Their appearance it seems caught the eye of organizers of the 2015 Charles Hays Prom, with a representative from the organizing committee also making an appearance in front of Council, this time to suggest free rent for this years Grads, as well as for those in the future.

Rent Reduction request
update from City Council
on Monday
On Monday, Mayor Brain in response to an inquiry from Councillor Randhawa, that no decision has been made in relation to either of those requests, with the issue to be addressed at some future point.

You can review the short discussion on the topic from the City's Video archive, it starts at the thirty three minute mark.

The Homecoming celebration took over the Civic Centre facility on May 16th, the Charles Hays Prom will be held on Saturday evening.

Some background on the two requests can be found below.

April 27 -- Civic Centre rent once again an issue for a local group
April 10 -- Homecoming Committee Rent reduction request to be examined by City Staff

For more items related to discussions at Prince Rupert City Council see our archive page here.

Cross posted from the North Coast Review.

Wednesday, May 27, 2015

Councillor Thorkelson expresses frustration over ongoing issues of homelessness in Prince Rupert

Councillor Thorkelson outlined
her growing frustration with
BC Housing on homelessness
in Prince Rupert 
A good portion of Monday evening's thirty five minute City Council session was used by Council members to examine ongoing housing issues in the community.

With City Councillor Joy Thorkelson using her time to review some of her frustrations with BC Housing, upper levels of Government and the housing situation in the community, in particular the fate of some residents who once lived at the Neptune Inn.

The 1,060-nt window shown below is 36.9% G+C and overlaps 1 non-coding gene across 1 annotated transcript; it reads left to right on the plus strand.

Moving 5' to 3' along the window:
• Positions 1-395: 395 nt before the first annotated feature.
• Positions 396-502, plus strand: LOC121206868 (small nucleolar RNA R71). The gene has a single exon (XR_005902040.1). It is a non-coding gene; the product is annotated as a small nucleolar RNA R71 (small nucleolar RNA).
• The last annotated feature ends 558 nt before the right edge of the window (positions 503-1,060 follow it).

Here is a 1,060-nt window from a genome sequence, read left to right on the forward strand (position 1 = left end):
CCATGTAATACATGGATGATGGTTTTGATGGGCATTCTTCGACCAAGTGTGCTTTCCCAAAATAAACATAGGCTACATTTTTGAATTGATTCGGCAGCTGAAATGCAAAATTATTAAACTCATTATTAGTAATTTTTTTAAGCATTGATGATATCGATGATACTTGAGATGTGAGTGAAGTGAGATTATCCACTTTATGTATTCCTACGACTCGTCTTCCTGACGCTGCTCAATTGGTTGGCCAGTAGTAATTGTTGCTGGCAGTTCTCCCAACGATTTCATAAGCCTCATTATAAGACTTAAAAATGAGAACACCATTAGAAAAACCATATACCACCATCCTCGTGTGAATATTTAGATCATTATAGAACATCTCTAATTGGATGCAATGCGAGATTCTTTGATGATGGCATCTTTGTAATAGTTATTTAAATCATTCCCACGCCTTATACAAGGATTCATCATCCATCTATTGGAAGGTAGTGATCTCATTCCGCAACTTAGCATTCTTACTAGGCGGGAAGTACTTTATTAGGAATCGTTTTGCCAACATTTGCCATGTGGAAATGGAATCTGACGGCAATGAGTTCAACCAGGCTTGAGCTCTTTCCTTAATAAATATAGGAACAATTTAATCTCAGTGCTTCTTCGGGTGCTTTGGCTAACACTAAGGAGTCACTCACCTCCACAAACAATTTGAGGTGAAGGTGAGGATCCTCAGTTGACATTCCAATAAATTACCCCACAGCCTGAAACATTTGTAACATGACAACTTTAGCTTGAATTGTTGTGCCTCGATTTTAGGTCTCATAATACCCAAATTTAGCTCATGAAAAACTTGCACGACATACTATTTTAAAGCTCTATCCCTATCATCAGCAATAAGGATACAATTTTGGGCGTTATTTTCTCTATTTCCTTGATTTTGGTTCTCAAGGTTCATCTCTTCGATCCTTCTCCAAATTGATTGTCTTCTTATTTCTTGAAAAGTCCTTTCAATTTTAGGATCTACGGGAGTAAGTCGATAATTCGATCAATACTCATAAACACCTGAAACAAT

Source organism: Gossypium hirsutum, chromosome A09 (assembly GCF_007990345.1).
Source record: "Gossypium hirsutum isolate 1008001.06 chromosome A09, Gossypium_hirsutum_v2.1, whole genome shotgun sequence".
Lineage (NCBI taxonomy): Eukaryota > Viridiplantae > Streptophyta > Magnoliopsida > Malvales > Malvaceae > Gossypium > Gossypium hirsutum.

Following a short review by the Mayor on the upcoming Go Plan survey, Councillor Thorkelson noted that the City will also be conducting an affordable housing survey at that time, in order to gauge the nature of the housing situation in the community.

She offered up some observations regarding the regional situation that has found other communities of the Northwest sending their homeless residents to Prince Rupert to try and find accommodation as housing options dwindle in those communities.

A practice that she hopes to learn more about when the City delegation heads to Terrace for a Housing conference in June.

She then turned her attention towards a review of the status of some of the former residents of the Neptune Inn who were forced to leave their accommodations when that housing location closed. Expressing a great amount of frustration at their situation, as they are soon to be moved from their temporary accommodation and have no location to be moved to.